NewsSouthern AfricaSteinhoff faces angry shareholders as it renegotiates debt


Posted on Friday, 20 April 2018 13:20

Steinhoff faces angry shareholders as it renegotiates debt

By Reuters

Shoppers make their way along the wide shopping avenues inside the newly-opened Mall of Africa in Midrand, South Africa, Thursday April 28, 2016. Photo: Denis farrell/AP/SIPASouth African retailer Steinhoff is in talks with creditors about restructuring its debt, it said on Friday as it faced shareholders for the first time since an accounting scandal surfaced in December.

Steinhoff, which runs chains such as Poundland and Mattress Fir, is fighting for survival after discovering holes in its books. The accounting scandal wiped billions off its stock market value and triggered a cash crunch.

"The group has been engaging with its creditors across the debt clusters to create a window of stability and to develop a restructuring plan," the company said in a presentation.

Investors, who backed the company's reinvention from a small furniture outfit in Johannesburg to multinational that once vied with IKEA, are facing directors for the first time since more than 90% of their stock value was wiped out.

The meeting is being held in Amsterdam and streamed live to an exhibition and trade show centre in Cape Town, where dozens of protesters, led by civil servants union Public Service Union (PSA), held up placards that read: "arrogance is not the solution" and "hands off our provident funds".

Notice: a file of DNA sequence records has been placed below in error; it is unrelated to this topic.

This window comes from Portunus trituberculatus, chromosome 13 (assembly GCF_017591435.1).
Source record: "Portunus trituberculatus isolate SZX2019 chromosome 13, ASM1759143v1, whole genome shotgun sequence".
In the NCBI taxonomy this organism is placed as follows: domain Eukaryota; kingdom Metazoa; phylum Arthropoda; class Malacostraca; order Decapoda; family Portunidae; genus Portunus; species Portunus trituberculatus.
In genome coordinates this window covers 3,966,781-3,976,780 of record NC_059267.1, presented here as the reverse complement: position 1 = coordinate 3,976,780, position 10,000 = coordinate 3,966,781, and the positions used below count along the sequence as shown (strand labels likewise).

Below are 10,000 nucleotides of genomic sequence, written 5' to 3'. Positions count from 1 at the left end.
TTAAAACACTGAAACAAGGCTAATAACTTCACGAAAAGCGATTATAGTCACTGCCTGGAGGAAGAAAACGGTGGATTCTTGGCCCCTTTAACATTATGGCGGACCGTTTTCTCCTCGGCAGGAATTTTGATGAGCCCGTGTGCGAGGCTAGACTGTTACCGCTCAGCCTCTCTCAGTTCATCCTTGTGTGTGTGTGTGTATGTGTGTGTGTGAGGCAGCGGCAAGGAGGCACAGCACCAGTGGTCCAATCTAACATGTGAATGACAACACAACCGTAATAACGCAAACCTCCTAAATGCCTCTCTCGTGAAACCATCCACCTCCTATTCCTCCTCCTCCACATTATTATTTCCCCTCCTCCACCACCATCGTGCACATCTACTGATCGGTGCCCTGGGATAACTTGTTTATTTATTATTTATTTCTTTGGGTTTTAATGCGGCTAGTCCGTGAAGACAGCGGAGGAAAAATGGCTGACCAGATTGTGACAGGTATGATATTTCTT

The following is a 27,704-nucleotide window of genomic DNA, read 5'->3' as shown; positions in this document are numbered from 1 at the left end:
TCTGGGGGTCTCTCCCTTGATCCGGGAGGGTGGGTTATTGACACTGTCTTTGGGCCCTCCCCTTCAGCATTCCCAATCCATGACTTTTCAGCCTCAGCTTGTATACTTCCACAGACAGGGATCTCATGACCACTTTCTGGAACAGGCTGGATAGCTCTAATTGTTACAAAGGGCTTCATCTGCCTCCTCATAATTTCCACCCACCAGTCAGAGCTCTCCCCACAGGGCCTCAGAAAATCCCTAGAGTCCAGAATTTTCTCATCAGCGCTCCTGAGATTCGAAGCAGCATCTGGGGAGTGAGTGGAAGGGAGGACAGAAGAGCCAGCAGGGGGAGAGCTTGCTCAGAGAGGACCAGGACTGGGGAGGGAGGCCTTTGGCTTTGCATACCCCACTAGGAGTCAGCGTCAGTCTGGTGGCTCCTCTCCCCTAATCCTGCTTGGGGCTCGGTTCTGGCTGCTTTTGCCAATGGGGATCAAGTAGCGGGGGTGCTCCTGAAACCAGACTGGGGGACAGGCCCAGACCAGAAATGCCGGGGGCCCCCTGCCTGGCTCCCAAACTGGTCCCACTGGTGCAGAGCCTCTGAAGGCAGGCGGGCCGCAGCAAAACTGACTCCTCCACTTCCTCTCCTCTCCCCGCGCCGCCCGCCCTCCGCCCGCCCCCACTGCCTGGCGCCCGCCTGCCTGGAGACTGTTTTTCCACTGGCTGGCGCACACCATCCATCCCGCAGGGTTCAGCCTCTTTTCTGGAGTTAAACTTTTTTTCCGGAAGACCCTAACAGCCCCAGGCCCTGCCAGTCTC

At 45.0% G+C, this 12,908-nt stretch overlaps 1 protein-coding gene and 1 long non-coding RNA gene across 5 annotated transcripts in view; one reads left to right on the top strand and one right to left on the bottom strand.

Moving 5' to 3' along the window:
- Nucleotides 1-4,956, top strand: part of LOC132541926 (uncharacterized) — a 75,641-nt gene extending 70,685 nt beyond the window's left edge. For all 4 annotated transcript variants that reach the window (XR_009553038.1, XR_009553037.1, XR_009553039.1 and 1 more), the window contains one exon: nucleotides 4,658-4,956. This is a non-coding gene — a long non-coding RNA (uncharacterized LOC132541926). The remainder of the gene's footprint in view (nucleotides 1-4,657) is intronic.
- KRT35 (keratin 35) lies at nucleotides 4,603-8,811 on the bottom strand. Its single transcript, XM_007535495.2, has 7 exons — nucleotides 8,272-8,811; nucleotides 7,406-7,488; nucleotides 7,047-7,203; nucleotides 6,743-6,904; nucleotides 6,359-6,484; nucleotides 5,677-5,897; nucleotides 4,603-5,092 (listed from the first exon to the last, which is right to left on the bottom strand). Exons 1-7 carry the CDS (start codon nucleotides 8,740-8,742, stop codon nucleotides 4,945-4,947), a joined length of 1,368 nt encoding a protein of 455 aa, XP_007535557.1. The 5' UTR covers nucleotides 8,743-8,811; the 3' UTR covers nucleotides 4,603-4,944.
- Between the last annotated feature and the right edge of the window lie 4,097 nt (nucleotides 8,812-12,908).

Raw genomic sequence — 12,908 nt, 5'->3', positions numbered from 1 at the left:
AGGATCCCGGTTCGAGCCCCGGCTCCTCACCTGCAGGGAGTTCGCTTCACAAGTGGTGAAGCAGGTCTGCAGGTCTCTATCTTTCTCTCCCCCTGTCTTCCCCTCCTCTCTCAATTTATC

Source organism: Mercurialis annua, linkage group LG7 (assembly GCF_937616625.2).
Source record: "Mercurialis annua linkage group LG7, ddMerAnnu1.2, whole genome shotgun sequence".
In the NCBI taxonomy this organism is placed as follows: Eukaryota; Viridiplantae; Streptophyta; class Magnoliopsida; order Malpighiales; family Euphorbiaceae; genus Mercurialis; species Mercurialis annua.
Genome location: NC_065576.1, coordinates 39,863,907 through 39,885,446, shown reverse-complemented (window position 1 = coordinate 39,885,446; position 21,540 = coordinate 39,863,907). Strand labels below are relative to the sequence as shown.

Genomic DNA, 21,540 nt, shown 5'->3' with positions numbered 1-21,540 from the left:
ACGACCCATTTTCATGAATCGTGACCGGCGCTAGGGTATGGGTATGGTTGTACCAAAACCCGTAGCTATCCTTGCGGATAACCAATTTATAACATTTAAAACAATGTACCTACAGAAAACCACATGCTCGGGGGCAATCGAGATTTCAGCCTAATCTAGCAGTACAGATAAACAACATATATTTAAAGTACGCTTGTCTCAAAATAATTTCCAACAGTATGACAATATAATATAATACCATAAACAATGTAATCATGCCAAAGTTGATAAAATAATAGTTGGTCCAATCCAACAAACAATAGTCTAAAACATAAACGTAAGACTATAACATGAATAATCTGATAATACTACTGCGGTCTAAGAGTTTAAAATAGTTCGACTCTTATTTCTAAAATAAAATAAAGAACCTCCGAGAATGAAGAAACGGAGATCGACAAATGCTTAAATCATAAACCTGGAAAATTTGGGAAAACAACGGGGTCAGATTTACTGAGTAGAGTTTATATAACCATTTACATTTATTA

"Our main concern is that the current board that is sitting in Steinhoff are the ones that are responsible for the loss of pension money, which directly affects our members and pensioners. So they must do the honourable thing and just resign," Reuben Maleka, a member of trade union PSA.

Shareholder rights group VEB, which is suing the company, along with banks that prepared its stock market flotation in Frankfurt in 2015, plans to put questions to the board about the scandal.

"We still know next to nothing about what actually happened. It's been five months already," said Armand Kersten of VEB. "Every single decision that shareholders make, they have to make in the absence of information, and the company’s directors are responsible for that."

Accounting problems stretching back years

A South African shareholder Bobby Snodgrass, who owns about 100,000 shares, blamed the board for its lack of scrutiny over Steinhoff's accounts but was hopeful the company would survive.

Steinhoff, which parted ways with its chief executive and chairman in December, said initial findings from auditors PwC found that a pattern of transactions were undertaken over "a number of years" that led to the "material overstatement of income and asset values."

PwC has gathered more than millions of records and conducted a series of internal and external interviews as part of its unrestricted scope of the investigation, Steinhoff said.

The company has said accounting problems stretch back to at least the 2015 financial year.


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